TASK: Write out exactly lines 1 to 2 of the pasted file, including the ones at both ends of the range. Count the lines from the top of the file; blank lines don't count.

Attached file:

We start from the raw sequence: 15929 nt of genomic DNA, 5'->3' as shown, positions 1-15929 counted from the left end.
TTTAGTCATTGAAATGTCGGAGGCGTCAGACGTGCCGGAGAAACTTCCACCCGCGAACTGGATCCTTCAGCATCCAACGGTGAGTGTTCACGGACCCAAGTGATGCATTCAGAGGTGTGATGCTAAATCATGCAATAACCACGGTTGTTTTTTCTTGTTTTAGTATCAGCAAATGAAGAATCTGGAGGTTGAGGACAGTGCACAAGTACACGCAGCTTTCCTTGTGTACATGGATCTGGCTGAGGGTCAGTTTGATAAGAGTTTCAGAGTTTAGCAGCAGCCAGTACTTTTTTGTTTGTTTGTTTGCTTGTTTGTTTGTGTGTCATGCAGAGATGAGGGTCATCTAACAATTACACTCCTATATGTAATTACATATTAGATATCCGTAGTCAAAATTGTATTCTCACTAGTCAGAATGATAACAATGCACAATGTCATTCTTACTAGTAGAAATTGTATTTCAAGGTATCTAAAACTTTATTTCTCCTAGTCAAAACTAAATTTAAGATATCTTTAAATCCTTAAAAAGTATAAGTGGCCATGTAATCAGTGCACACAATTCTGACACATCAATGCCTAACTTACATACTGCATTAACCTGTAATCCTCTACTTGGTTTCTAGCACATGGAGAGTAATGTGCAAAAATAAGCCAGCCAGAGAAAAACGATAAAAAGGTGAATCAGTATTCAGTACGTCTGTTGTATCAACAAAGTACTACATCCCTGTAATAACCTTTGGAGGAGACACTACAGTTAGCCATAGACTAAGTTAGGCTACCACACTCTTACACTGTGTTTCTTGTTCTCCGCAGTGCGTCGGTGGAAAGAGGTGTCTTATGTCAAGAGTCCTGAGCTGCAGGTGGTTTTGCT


We start from the raw sequence: 15929 nt of genomic DNA, 5'->3' as shown, positions 1-15929 counted from the left end.
TTTAGTCATTGAAATGTCGGAGGCGTCAGACGTGCCGGAGAAACTTCCACCCGCGAACTGGATCCTTCAGCATCCAACGGTGAGTGTTCACGGACCCAAGTGATGCATTCAGAGGTGTGATGCTAAATCATGCAATAACCACGGTTGTTTTTTCTTGTTTTAGTATCAGCAAATGAAGAATCTGGAGGTTGAGGACAGTGCACAAGTACACGCAGCTTTCCTTGTGTACATGGATCTGGCTGAGGGTCAGTTTGATAAGAGTTTCAGAGTTTAGCAGCAGCCAGTACTTTTTTGTTTGTTTGTTTGCTTGTTTGTTTGTGTGTCATGCAGAGATGAGGGTCATCTAACAATTACACTCCTATATGTAATTACATATTAGATATCCGTAGTCAAAATTGTATTCTCACTAGTCAGAATGATAACAATGCACAATGTCATTCTTACTAGTAGAAATTGTATTTCAAGGTATCTAAAACTTTATTTCTCCTAGTCAAAACTAAATTTAAGATATCTTTAAATCCTTAAAAAGTATAAGTGGCCATGTAATCAGTGCACACAATTCTGACACATCAATGCCTAACTTACATACTGCATTAACCTGTAATCCTCTACTTGGTTTCTAGCACATGGAGAGTAATGTGCAAAAATAAGCCAGCCAGAGAAAAACGATAAAAAGGTGAATCAGTATTCAGTACGTCTGTTGTATCAACAAAGTACTACATCCCTGTAATAACCTTTGGAGGAGACACTACAGTTAGCCATAGACTAAGTTAGGCTACCACACTCTTACACTGTGTTTCTTGTTCTCCGCAGTGCGTCGGTGGAAAGAGGTGTCTTATGTCAAGAGTCCTGAGCTGCAGGTGGTTTTGCT